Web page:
The Indiana governor's stock as Trump's possible running mate is believed to be on the rise, with New Jersey Gov. Chris Christie and former House Speaker Newt Gingrich also atop the list. Sources tell NPR the presumptive GOP presidential nominee is close to making a decision, which he's widely expected to announce by Friday.

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Around The Jazz Internet: July 20, 2012

Jul 20, 2012

Sorry for the radio silence. More activity soon. Until then:

  • The 2013 NEA Jazz Masters were announced: Eddie Palmieri (pictured), Lou Donaldson, Mose Allison and Lorraine Gordon. All receive $25,000 and will be honored in a January 2013 ceremony. Four is the fewest number of awardees since 2004, but the program was slated to be cut in the first place last year, so ...
  • Chamber Music America (opens PDF) gave out well over $230,000 in grants to jazz ensembles this week, both for composition support and residency programs with local community centers. Recipients include saxophonists Rudresh Mahanthappa, Steve Lehman and Grace Kelly. For a dated (but perhaps still relevant?) discussion of CMA grants, here's a 2009 post.
  • Tarus Mateen is the subject of a Capitalbop profile. The bassist in Jason Moran's Bandwagon has had a rather incredible career, touring with Terence Blanchard while he was recording for OutKast and Goodie Mob.
  • Fred Hersch is interviewed by Ethan Iverson. The pianist really is one of the last of a generation who "learned in the old way, figuring it out by f--g up, getting back up on your feet, f--g up again, getting back up on your feet, hanging out, learning from people around you, listening to tons of records, learning the history of your instrument, learning the repertoire, the standard repertoire, the jazz repertoire, composing your own music, starting all that."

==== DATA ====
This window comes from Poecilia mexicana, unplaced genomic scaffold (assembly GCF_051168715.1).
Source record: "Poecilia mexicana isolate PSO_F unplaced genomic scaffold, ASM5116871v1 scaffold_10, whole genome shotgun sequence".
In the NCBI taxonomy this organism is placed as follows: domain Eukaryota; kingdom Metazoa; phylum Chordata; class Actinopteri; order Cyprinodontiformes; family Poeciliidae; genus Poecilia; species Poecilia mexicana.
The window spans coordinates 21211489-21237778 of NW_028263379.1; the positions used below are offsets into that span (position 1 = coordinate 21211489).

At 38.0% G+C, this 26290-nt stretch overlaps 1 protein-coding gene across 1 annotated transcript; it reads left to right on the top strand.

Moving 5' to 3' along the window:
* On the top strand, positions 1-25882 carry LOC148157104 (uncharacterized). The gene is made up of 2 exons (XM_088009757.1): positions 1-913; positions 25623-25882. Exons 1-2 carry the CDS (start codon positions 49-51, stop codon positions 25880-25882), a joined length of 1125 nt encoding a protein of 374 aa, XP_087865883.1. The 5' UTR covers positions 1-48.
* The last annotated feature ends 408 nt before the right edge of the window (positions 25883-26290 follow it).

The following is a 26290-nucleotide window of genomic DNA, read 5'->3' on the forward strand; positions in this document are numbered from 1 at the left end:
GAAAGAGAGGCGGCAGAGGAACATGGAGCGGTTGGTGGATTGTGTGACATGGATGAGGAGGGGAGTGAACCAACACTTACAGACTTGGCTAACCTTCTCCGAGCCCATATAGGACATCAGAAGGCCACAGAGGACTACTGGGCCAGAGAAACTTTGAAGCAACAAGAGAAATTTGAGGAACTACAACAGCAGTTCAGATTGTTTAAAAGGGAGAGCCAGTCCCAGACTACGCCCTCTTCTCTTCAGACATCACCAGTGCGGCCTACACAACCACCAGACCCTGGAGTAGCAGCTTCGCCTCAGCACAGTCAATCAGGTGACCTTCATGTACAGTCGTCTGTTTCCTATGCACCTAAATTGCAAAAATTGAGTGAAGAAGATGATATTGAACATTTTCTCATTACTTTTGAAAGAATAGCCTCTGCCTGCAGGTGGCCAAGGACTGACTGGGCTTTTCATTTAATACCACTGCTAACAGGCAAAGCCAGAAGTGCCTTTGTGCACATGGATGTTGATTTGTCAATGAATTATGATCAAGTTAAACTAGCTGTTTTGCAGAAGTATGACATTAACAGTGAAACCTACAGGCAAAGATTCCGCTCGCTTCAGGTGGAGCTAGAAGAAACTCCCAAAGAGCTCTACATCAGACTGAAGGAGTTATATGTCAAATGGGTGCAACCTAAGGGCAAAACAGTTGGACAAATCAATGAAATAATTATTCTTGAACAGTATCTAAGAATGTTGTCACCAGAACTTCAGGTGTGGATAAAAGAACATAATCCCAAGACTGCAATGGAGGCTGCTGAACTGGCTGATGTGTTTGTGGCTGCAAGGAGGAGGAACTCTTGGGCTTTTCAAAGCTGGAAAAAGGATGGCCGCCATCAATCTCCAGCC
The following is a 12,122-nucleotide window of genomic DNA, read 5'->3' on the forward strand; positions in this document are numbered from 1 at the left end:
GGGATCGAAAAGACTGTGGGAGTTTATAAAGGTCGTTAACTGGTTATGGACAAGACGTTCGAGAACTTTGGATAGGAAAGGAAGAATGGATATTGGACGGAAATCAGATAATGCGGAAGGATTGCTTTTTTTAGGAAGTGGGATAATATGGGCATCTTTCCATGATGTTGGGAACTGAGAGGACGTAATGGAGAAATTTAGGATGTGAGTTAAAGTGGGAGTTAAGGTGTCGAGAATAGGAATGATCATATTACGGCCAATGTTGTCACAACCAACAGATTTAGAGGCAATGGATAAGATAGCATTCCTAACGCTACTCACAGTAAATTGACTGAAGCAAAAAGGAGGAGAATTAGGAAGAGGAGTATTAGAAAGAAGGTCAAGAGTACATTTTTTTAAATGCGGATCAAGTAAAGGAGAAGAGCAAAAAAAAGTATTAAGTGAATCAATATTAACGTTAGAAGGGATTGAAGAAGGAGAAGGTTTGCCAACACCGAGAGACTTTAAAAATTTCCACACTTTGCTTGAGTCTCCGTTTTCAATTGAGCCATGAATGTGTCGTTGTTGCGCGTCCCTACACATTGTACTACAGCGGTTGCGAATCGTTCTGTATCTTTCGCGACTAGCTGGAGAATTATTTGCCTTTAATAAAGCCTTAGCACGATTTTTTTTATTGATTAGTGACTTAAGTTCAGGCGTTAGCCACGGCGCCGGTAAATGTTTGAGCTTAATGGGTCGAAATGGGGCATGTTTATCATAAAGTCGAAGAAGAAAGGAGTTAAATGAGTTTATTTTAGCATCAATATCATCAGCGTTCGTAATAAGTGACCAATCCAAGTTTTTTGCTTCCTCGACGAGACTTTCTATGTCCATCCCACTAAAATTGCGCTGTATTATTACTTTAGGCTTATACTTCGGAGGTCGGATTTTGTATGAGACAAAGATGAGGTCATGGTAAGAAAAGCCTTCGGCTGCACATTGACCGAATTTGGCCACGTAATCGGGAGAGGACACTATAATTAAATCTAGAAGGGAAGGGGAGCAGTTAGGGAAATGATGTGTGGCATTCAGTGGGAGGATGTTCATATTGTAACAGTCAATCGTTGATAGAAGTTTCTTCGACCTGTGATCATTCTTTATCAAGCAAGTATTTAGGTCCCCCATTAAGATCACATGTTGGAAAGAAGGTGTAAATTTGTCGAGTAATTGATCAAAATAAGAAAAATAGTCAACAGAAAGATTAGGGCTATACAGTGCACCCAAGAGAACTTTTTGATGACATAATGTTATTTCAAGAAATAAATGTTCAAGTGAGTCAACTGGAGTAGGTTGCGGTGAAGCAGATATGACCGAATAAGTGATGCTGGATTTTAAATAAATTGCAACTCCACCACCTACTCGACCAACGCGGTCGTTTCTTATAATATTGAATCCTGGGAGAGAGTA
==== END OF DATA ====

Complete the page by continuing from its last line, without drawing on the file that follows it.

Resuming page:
• Orrin Evans is interviewed in the Village Voice. The pianist always speaks his mind and there's lots here on the economic forces shaping jazz. See also: Alternate Takes interview.
  • Melba Liston is the subject of a tribute performance from saxophonist Geof Bradfield. Though relatively forgotten these days by all except jazz historians, Liston was a trombonist and composer/arranger known for her extensive collaborations with Randy Weston. (See.) This was, by the way, supported by a CMA grant and studied at the imperiled Center for Black Music Research at Columbia College Chicago.
  • Dr. Lonnie Smith is profiled. A New York City 70th-birthday residency for the organist prompted the story. And no, he "won't discuss precisely what his turban signifies," though he "easily grows animated in conversation about nearly anything else."
  • Lionel Bastiste, as celebrated by New Orleans. See the slideshow too, and also photos/discussion about the unusual wake (you'll see).
  • Barry Harris is profiled ahead of a two-week residency at the Village Vanguard. The pianist talks a lot about his teaching activities — since the '70s, many in New York have known that to learn bebop, you go to him.
  • The Jazz Audiences Initiative gets put to the actual real-life test in Columbus, Ohio. The piece references a column by the great pianist Ramsey Lewis — here it is.
  • Life, Law and All That Jazz: Using the Art of Improvisation in the Courtroom." Sure.
  • JazzWax dug up 10 great jazz movie trailers.
  • The Jazz Session spoke with drummer Scott Clark and saxophonist Jerome Sabbagh.

Elsewhere at NPR Music:

Copyright 2012 National Public Radio. To see more, visit http://www.npr.org/.